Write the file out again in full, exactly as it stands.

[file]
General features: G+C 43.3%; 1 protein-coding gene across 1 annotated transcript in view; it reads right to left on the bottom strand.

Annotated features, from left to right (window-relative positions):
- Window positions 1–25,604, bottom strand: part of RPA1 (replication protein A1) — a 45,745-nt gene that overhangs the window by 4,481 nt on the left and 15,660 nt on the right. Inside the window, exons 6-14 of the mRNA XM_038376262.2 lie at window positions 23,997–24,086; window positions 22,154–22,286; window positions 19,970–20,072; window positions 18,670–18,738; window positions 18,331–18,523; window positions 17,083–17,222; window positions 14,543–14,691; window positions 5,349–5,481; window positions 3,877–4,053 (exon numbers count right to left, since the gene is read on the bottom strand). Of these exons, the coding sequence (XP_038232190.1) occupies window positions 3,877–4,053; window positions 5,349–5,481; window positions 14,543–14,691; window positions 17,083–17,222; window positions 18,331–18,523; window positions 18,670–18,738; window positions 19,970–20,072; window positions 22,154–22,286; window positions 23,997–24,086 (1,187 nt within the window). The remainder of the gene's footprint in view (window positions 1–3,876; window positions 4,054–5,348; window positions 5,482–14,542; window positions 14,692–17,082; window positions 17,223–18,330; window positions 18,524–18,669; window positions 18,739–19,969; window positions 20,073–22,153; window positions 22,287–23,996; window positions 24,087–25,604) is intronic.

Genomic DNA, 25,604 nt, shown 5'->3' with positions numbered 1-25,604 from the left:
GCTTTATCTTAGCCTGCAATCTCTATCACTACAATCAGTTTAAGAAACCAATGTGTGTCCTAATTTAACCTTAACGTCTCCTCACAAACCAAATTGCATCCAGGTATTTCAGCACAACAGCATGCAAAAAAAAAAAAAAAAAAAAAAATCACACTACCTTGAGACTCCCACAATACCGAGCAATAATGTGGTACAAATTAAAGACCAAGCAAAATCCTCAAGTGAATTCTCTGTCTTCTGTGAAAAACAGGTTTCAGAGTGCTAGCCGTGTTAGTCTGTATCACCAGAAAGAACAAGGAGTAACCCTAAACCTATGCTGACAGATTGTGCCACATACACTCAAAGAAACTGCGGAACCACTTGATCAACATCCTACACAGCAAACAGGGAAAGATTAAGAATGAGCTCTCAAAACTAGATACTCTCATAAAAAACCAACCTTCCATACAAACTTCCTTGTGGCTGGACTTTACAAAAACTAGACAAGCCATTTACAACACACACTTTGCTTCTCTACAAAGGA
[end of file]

General features: G+C 43.3%; 1 protein-coding gene across 1 annotated transcript in view; it reads right to left on the bottom strand.

Annotated features, from left to right (window-relative positions):
- Window positions 1–25,604, bottom strand: part of RPA1 (replication protein A1) — a 45,745-nt gene that overhangs the window by 4,481 nt on the left and 15,660 nt on the right. Inside the window, exons 6-14 of the mRNA XM_038376262.2 lie at window positions 23,997–24,086; window positions 22,154–22,286; window positions 19,970–20,072; window positions 18,670–18,738; window positions 18,331–18,523; window positions 17,083–17,222; window positions 14,543–14,691; window positions 5,349–5,481; window positions 3,877–4,053 (exon numbers count right to left, since the gene is read on the bottom strand). Of these exons, the coding sequence (XP_038232190.1) occupies window positions 3,877–4,053; window positions 5,349–5,481; window positions 14,543–14,691; window positions 17,083–17,222; window positions 18,331–18,523; window positions 18,670–18,738; window positions 19,970–20,072; window positions 22,154–22,286; window positions 23,997–24,086 (1,187 nt within the window). The remainder of the gene's footprint in view (window positions 1–3,876; window positions 4,054–5,348; window positions 5,482–14,542; window positions 14,692–17,082; window positions 17,223–18,330; window positions 18,524–18,669; window positions 18,739–19,969; window positions 20,073–22,153; window positions 22,287–23,996; window positions 24,087–25,604) is intronic.

Genomic DNA, 25,604 nt, shown 5'->3' with positions numbered 1-25,604 from the left:
GCTTTATCTTAGCCTGCAATCTCTATCACTACAATCAGTTTAAGAAACCAATGTGTGTCCTAATTTAACCTTAACGTCTCCTCACAAACCAAATTGCATCCAGGTATTTCAGCACAACAGCATGCAAAAAAAAAAAAAAAAAAAAAAATCACACTACCTTGAGACTCCCACAATACCGAGCAATAATGTGGTACAAATTAAAGACCAAGCAAAATCCTCAAGTGAATTCTCTGTCTTCTGTGAAAAACAGGTTTCAGAGTGCTAGCCGTGTTAGTCTGTATCACCAGAAAGAACAAGGAGTAACCCTAAACCTATGCTGACAGATTGTGCCACATACACTCAAAGAAACTGCGGAACCACTTGATCAACATCCTACACAGCAAACAGGGAAAGATTAAGAATGAGCTCTCAAAACTAGATACTCTCATAAAAAACCAACCTTCCATACAAACTTCCTTGTGGCTGGACTTTACAAAAACTAGACAAGCCATTTACAACACACACTTTGCTTCTCTACAAAGGA